A joint Israeli-Jordanian-Palestinian biofuel project will alleviate thousands of tons of organic waste and produce one million barrels of biofuel, powering peace in the Middle East.
It’s the kind of project that should bring a smile to the face of every leader in the Middle East: A true regional partnership, brokered by three peace foundations – that is about to reduce biomass pollution for Israelis, Jordanians and Palestinians.
Even better, it will transform biomass waste into biofuel, so that farmers and industrialists can turn a profit while simultaneously creating much-needed jobs in the region.
The idea was initiated by the Peres Center for Peace at an annual conference in Germany – the Jordanian-Israeli Forum on Economic Cooperation in 2008. A joint Jordanian-Israeli company, MME New Diesel Company, with technology supplied by a German company, will run the biofuel initiative.
It will alleviate an excess of plant-derived biomass build-up in three regions – Jordan, Israel and the Palestinian Authority – and will create fuel to literally power Middle East peace.
In addition to the Peres Center, partners in its vision and installation include the Wittenberg Center for Global Ethics and the Amman Center for Peace and Development.
Using two problems to create a solution
According to organizers, the new pilot facility to be built in Israel in the northern part of the Arava Desert is strategically located to serve the three communities.
It will be built to produce one million barrels of biofuel, while alleviating thousands of tons of dry organic waste. It will be a closed system, so no emissions or pollution will emanate from the plant, which will also be self-powered.
Oren Blonder of the Peres Center’s Agriculture, Water and Environment Department tells ISRAEL21c: “In this region agriculture waste is a huge problem. It comes from food crops, from orchards and from pruning leaves and trees. [Where land is limited] it’s a big problem for the entire region – for Israel, for Palestine and for Jordan.
While biofuel is an attractive source of alternate energy, there is also a dilemma involved in growing crops specifically for biofuel. It requires the conversion of large swathes of land to grow the crops, and that can lead to steep rises in the costs of agricultural products and severe food crises in basic crops like rice and wheat.
“We at the Peres Center are aware of the sensitivities to first generation bio-diesel which is in direct competition with food. As a policy we never deal with first generation biofuels. The new company will produce second-generation biofuels taking two environmental problems to create a solution,” Blonder explains.
Business-to-business for peace
To solve the problem locally without causing a new problem, the Peres Center decided to jumpstart this new initiative and help create a solution for the entire region, and not just one that would be in the business interests of a single company.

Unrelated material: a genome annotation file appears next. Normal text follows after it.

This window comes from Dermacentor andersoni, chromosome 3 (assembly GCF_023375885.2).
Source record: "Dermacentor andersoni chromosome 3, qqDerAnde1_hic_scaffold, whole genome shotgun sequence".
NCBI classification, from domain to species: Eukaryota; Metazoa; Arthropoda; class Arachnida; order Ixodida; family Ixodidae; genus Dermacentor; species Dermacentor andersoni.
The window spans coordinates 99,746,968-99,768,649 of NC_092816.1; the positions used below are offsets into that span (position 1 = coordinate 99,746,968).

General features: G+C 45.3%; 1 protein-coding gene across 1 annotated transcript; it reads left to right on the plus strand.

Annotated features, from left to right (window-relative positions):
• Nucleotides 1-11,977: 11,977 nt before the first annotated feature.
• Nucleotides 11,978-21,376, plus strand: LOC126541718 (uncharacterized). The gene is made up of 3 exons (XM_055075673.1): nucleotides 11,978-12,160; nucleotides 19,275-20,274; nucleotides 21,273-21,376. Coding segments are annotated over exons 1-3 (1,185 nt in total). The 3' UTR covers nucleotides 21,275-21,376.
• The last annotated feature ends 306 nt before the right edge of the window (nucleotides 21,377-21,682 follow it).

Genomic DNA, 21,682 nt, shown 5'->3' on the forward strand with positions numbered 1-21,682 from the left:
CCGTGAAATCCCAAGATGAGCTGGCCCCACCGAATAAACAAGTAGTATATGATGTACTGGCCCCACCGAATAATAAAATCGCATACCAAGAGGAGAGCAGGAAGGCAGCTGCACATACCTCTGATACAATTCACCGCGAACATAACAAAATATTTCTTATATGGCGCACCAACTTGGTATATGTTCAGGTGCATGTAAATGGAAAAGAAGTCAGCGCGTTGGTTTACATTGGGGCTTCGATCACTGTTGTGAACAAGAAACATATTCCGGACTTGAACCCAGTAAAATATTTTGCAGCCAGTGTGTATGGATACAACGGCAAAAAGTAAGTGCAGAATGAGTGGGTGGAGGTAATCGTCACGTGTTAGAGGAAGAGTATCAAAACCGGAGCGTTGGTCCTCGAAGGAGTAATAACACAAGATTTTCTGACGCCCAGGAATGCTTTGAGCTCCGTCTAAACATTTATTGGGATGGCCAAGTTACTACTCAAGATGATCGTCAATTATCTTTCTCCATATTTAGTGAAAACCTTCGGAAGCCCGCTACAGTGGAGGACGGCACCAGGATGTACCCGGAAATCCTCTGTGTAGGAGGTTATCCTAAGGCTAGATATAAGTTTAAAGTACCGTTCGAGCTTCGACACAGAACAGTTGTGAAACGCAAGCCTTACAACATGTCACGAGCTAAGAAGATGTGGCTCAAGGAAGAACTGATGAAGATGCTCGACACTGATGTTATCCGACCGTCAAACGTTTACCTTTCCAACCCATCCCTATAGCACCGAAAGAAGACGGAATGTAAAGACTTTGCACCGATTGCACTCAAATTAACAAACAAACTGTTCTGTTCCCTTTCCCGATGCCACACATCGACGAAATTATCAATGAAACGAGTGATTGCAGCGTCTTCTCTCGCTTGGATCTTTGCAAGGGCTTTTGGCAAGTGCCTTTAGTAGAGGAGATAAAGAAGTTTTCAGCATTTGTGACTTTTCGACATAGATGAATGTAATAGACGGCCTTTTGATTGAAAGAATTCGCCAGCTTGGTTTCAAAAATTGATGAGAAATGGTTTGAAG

And so, MME-IL was formed, with CEO Ilan Friedlander as the Israeli CEO. Due to escalating political tensions in Jordan, with a population that is about 70 percent Palestinian, the Jordanian partners have asked to remain anonymous to avoid persecution.
The business aspect is an important part of the peace formula, says Blonder. “Business-to-business creates job opportunities for both sides to help promote peace. And it’s a pure private enterprise – we at the Peres Center don’t have anything to do with the company – we just helped raise funds from government sources.”
All of the peace projects that the Agriculture, Water and Environment Department of the Peres Center takes under its wing have a similar flavor. Like its namesake, Shimon Peres, Israel’s President, the Peres Center seeks to advance peace by bringing together Arabs and Israelis from various spheres.
“We met and decided to establish a joint company – MME-IL and helped introduce partners and helped raise the needed financials for their R&D. The main idea behind the company is to produce second generation bio-diesel from biomass and specifically from agricultural waste,” says Blonder.
Sharing benefits and profits
The impact of the project will be felt far and wide – by individual farmers, agricultural cooperatives, regional organizations and ultimately by the local populations.
“As far as I know – it’s meant to be for two or three years as a pilot project that will produce about one million barrels of biofuel. That’s the goal,” states Blonder, noting that the profits will be shared equally among the business partners from Israel and Jordan.
The Palestinians won’t be business partners in MME, but their farmers will benefit from a new source of income as they will now be able to sell agricultural waste to the plant, rather than burning it which has been the local tradition so far.
“The company will buy waste from the farmers from the entire region – the idea is not specifically [to help the] Palestinians but to create a new source of energy,” Blonder continues.
“This is going to give an answer to the environment problem,” asserts Blonder, who will provide a workshop on the topic at the upcoming WATEC water conference in Tel Aviv in November.
So there will be a new source of energy: One that comprises layers of peace, trust, understanding, environmental and financial gain. Imagine how your car could run on that.